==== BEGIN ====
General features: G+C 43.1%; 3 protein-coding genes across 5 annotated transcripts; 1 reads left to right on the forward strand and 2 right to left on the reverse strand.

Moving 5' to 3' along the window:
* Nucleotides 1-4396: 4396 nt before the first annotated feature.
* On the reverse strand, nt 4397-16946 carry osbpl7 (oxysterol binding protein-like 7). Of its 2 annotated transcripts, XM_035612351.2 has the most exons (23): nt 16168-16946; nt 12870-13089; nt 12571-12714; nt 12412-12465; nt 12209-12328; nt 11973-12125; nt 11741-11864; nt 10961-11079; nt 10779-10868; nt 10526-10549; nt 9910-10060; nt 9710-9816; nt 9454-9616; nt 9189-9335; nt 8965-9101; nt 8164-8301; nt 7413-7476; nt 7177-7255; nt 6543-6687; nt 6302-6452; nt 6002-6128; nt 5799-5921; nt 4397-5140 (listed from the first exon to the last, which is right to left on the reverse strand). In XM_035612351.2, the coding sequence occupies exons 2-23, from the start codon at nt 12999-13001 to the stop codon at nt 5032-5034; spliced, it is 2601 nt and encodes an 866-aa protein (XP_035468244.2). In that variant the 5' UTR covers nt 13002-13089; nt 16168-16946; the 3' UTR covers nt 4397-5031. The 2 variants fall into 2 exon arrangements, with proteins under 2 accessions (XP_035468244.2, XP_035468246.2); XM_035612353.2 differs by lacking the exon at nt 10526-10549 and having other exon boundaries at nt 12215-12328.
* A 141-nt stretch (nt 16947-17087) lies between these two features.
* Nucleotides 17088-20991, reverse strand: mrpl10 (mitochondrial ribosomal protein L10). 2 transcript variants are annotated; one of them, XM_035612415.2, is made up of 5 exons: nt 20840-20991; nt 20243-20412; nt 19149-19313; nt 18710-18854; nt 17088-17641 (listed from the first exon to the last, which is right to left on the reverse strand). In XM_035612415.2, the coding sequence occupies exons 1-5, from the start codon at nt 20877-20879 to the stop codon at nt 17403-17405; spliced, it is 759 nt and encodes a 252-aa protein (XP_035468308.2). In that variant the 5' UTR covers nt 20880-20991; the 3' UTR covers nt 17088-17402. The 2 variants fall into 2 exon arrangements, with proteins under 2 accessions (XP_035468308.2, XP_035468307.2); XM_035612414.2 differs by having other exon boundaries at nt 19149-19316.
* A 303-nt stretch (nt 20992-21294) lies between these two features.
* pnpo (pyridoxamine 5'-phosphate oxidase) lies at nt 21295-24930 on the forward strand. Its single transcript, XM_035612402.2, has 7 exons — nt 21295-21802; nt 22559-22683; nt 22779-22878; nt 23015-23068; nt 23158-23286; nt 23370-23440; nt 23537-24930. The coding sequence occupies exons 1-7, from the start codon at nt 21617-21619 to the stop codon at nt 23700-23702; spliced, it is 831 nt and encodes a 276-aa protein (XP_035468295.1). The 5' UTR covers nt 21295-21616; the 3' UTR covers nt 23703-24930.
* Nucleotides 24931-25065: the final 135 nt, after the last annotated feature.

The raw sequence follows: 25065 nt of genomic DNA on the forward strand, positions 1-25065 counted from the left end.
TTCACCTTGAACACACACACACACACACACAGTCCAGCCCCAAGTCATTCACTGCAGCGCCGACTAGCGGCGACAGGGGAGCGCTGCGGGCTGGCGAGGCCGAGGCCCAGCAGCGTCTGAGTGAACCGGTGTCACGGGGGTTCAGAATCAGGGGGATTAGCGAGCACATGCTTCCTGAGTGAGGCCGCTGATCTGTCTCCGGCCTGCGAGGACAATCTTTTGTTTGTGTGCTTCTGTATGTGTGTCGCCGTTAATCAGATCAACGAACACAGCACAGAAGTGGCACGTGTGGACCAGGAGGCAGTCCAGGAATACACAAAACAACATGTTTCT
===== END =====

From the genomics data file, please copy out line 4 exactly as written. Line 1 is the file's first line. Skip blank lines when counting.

* On the reverse strand, nt 4397-16946 carry osbpl7 (oxysterol binding protein-like 7). Of its 2 annotated transcripts, XM_035612351.2 has the most exons (23): nt 16168-16946; nt 12870-13089; nt 12571-12714; nt 12412-12465; nt 12209-12328; nt 11973-12125; nt 11741-11864; nt 10961-11079; nt 10779-10868; nt 10526-10549; nt 9910-10060; nt 9710-9816; nt 9454-9616; nt 9189-9335; nt 8965-9101; nt 8164-8301; nt 7413-7476; nt 7177-7255; nt 6543-6687; nt 6302-6452; nt 6002-6128; nt 5799-5921; nt 4397-5140 (listed from the first exon to the last, which is right to left on the reverse strand). In XM_035612351.2, the coding sequence occupies exons 2-23, from the start codon at nt 12999-13001 to the stop codon at nt 5032-5034; spliced, it is 2601 nt and encodes an 866-aa protein (XP_035468244.2). In that variant the 5' UTR covers nt 13002-13089; nt 16168-16946; the 3' UTR covers nt 4397-5031. The 2 variants fall into 2 exon arrangements, with proteins under 2 accessions (XP_035468244.2, XP_035468246.2); XM_035612353.2 differs by lacking the exon at nt 10526-10549 and having other exon boundaries at nt 12215-12328.